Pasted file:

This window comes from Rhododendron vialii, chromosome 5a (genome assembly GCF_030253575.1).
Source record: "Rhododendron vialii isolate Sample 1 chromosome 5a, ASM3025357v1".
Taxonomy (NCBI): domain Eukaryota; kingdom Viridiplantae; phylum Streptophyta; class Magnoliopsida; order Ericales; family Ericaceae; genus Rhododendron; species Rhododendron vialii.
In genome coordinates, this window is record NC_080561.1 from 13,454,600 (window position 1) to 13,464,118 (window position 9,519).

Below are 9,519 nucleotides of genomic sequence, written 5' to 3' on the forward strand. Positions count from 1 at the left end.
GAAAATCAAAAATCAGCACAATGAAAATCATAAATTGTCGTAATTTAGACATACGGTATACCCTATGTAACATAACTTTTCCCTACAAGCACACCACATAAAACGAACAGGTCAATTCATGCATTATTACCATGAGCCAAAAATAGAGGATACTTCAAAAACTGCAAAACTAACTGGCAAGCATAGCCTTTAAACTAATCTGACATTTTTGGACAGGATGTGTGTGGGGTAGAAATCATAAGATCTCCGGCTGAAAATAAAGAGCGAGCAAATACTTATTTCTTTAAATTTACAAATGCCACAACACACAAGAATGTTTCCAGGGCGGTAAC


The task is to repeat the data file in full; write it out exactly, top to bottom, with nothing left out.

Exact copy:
This window comes from Rhododendron vialii, chromosome 5a (genome assembly GCF_030253575.1).
Source record: "Rhododendron vialii isolate Sample 1 chromosome 5a, ASM3025357v1".
Taxonomy (NCBI): domain Eukaryota; kingdom Viridiplantae; phylum Streptophyta; class Magnoliopsida; order Ericales; family Ericaceae; genus Rhododendron; species Rhododendron vialii.
In genome coordinates, this window is record NC_080561.1 from 13,454,600 (window position 1) to 13,464,118 (window position 9,519).

Below are 9,519 nucleotides of genomic sequence, written 5' to 3' on the forward strand. Positions count from 1 at the left end.
GAAAATCAAAAATCAGCACAATGAAAATCATAAATTGTCGTAATTTAGACATACGGTATACCCTATGTAACATAACTTTTCCCTACAAGCACACCACATAAAACGAACAGGTCAATTCATGCATTATTACCATGAGCCAAAAATAGAGGATACTTCAAAAACTGCAAAACTAACTGGCAAGCATAGCCTTTAAACTAATCTGACATTTTTGGACAGGATGTGTGTGGGGTAGAAATCATAAGATCTCCGGCTGAAAATAAAGAGCGAGCAAATACTTATTTCTTTAAATTTACAAATGCCACAACACACAAGAATGTTTCCAGGGCGGTAAC